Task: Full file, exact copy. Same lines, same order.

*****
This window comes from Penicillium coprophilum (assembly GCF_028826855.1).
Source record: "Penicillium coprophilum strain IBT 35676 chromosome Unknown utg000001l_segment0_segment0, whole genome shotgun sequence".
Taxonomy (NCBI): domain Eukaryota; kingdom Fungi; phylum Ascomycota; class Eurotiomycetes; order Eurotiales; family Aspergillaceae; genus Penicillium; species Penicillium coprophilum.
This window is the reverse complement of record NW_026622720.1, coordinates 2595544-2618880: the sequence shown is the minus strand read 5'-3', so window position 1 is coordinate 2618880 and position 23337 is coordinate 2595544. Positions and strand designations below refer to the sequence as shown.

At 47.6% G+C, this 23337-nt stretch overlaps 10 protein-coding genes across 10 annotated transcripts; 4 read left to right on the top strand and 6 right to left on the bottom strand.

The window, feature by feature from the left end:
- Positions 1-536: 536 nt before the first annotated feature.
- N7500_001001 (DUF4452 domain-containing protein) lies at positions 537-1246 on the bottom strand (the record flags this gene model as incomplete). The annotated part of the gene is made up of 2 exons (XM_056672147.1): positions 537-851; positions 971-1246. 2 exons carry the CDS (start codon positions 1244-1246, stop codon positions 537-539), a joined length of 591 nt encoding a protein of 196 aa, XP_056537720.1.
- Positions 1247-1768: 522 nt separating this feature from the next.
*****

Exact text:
This window comes from Penicillium coprophilum (assembly GCF_028826855.1).
Source record: "Penicillium coprophilum strain IBT 35676 chromosome Unknown utg000001l_segment0_segment0, whole genome shotgun sequence".
Taxonomy (NCBI): domain Eukaryota; kingdom Fungi; phylum Ascomycota; class Eurotiomycetes; order Eurotiales; family Aspergillaceae; genus Penicillium; species Penicillium coprophilum.
This window is the reverse complement of record NW_026622720.1, coordinates 2595544-2618880: the sequence shown is the minus strand read 5'-3', so window position 1 is coordinate 2618880 and position 23337 is coordinate 2595544. Positions and strand designations below refer to the sequence as shown.

At 47.6% G+C, this 23337-nt stretch overlaps 10 protein-coding genes across 10 annotated transcripts; 4 read left to right on the top strand and 6 right to left on the bottom strand.

The window, feature by feature from the left end:
- Positions 1-536: 536 nt before the first annotated feature.
- N7500_001001 (DUF4452 domain-containing protein) lies at positions 537-1246 on the bottom strand (the record flags this gene model as incomplete). The annotated part of the gene is made up of 2 exons (XM_056672147.1): positions 537-851; positions 971-1246. 2 exons carry the CDS (start codon positions 1244-1246, stop codon positions 537-539), a joined length of 591 nt encoding a protein of 196 aa, XP_056537720.1.
- Positions 1247-1768: 522 nt separating this feature from the next.